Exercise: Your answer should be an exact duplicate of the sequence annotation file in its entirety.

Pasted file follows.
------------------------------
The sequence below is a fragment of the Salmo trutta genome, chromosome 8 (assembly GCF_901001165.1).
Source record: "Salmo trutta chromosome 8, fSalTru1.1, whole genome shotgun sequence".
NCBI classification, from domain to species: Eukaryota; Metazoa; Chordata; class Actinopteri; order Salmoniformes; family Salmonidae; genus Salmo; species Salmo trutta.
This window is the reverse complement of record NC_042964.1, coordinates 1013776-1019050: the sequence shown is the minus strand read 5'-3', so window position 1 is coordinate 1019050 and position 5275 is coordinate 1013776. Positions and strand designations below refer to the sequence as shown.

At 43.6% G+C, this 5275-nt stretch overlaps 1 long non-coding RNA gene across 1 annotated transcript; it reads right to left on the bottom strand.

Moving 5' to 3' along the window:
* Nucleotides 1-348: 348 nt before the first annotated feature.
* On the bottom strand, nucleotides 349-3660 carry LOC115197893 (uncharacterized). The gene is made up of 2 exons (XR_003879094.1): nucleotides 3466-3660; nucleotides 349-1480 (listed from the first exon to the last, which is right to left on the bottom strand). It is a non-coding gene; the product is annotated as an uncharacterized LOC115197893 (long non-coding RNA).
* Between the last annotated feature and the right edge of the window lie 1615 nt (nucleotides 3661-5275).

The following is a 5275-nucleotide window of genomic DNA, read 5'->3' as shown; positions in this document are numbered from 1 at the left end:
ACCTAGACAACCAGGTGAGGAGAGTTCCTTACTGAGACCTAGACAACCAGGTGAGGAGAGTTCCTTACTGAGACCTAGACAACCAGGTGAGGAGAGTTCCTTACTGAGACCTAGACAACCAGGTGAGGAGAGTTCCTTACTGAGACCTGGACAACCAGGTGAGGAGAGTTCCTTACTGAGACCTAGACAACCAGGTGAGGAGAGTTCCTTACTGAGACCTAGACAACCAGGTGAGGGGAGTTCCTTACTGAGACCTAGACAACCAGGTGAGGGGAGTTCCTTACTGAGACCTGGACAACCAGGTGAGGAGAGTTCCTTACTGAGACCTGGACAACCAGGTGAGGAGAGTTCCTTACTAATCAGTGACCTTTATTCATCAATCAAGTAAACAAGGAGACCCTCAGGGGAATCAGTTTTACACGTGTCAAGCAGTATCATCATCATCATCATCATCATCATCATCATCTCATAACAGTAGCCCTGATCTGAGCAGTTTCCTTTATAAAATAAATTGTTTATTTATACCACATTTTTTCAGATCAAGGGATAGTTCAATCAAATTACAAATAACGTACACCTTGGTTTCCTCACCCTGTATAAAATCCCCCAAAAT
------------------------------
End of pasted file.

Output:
The sequence below is a fragment of the Salmo trutta genome, chromosome 8 (assembly GCF_901001165.1).
Source record: "Salmo trutta chromosome 8, fSalTru1.1, whole genome shotgun sequence".
NCBI classification, from domain to species: Eukaryota; Metazoa; Chordata; class Actinopteri; order Salmoniformes; family Salmonidae; genus Salmo; species Salmo trutta.
This window is the reverse complement of record NC_042964.1, coordinates 1013776-1019050: the sequence shown is the minus strand read 5'-3', so window position 1 is coordinate 1019050 and position 5275 is coordinate 1013776. Positions and strand designations below refer to the sequence as shown.

At 43.6% G+C, this 5275-nt stretch overlaps 1 long non-coding RNA gene across 1 annotated transcript; it reads right to left on the bottom strand.

Moving 5' to 3' along the window:
* Nucleotides 1-348: 348 nt before the first annotated feature.
* On the bottom strand, nucleotides 349-3660 carry LOC115197893 (uncharacterized). The gene is made up of 2 exons (XR_003879094.1): nucleotides 3466-3660; nucleotides 349-1480 (listed from the first exon to the last, which is right to left on the bottom strand). It is a non-coding gene; the product is annotated as an uncharacterized LOC115197893 (long non-coding RNA).
* Between the last annotated feature and the right edge of the window lie 1615 nt (nucleotides 3661-5275).

The following is a 5275-nucleotide window of genomic DNA, read 5'->3' as shown; positions in this document are numbered from 1 at the left end:
ACCTAGACAACCAGGTGAGGAGAGTTCCTTACTGAGACCTAGACAACCAGGTGAGGAGAGTTCCTTACTGAGACCTAGACAACCAGGTGAGGAGAGTTCCTTACTGAGACCTAGACAACCAGGTGAGGAGAGTTCCTTACTGAGACCTGGACAACCAGGTGAGGAGAGTTCCTTACTGAGACCTAGACAACCAGGTGAGGAGAGTTCCTTACTGAGACCTAGACAACCAGGTGAGGGGAGTTCCTTACTGAGACCTAGACAACCAGGTGAGGGGAGTTCCTTACTGAGACCTGGACAACCAGGTGAGGAGAGTTCCTTACTGAGACCTGGACAACCAGGTGAGGAGAGTTCCTTACTAATCAGTGACCTTTATTCATCAATCAAGTAAACAAGGAGACCCTCAGGGGAATCAGTTTTACACGTGTCAAGCAGTATCATCATCATCATCATCATCATCATCATCATCTCATAACAGTAGCCCTGATCTGAGCAGTTTCCTTTATAAAATAAATTGTTTATTTATACCACATTTTTTCAGATCAAGGGATAGTTCAATCAAATTACAAATAACGTACACCTTGGTTTCCTCACCCTGTATAAAATCCCCCAAAAT